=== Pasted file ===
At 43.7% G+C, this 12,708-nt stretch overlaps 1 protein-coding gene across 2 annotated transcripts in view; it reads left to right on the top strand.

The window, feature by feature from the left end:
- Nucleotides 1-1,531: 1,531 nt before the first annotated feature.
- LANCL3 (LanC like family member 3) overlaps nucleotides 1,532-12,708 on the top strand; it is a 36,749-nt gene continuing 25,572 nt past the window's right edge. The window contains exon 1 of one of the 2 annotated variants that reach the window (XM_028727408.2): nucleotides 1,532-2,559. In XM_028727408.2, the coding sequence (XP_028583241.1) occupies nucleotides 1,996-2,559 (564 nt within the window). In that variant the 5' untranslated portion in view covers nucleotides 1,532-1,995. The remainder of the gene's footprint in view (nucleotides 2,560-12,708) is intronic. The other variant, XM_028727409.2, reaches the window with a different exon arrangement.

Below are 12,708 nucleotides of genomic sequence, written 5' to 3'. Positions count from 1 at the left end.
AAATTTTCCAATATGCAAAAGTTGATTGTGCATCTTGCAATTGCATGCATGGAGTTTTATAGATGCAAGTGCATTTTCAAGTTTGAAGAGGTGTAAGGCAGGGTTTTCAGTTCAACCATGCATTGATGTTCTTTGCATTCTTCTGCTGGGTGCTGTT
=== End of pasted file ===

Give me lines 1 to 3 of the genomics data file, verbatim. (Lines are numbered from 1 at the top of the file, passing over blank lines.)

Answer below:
At 43.7% G+C, this 12,708-nt stretch overlaps 1 protein-coding gene across 2 annotated transcripts in view; it reads left to right on the top strand.

The window, feature by feature from the left end:
- Nucleotides 1-1,531: 1,531 nt before the first annotated feature.